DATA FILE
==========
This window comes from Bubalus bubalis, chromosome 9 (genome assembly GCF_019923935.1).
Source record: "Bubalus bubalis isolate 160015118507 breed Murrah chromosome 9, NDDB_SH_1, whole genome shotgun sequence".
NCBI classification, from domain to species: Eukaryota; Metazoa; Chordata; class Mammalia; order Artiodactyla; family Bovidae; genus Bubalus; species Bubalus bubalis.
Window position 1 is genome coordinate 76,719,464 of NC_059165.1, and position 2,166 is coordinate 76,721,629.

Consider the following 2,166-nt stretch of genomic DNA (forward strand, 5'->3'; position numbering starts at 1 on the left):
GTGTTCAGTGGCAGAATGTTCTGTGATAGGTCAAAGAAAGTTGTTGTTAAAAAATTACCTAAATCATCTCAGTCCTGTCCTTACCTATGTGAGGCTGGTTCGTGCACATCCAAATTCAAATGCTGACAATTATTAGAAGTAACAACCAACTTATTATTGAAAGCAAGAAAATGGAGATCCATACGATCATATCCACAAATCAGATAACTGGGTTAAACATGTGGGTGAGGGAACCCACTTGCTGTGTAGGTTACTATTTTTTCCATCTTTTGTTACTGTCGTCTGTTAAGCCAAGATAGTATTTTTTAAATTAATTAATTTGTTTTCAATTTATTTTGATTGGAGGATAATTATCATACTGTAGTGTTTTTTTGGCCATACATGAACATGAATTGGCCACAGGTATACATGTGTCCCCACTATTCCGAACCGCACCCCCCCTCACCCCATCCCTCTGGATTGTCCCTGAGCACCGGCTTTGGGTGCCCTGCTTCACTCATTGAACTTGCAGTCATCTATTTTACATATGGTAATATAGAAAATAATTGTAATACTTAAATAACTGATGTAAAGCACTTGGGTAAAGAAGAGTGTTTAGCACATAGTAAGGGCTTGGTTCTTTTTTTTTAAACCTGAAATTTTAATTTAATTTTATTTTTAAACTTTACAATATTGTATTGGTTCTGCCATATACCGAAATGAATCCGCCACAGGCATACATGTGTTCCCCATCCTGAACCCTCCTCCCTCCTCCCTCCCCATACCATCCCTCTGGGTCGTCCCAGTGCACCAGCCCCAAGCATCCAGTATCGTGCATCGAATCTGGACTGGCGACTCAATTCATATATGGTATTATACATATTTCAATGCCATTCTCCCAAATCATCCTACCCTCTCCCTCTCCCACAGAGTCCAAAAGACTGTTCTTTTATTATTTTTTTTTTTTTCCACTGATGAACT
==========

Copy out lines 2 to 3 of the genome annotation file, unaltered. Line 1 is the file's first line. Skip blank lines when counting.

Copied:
Source record: "Bubalus bubalis isolate 160015118507 breed Murrah chromosome 9, NDDB_SH_1, whole genome shotgun sequence".
NCBI classification, from domain to species: Eukaryota; Metazoa; Chordata; class Mammalia; order Artiodactyla; family Bovidae; genus Bubalus; species Bubalus bubalis.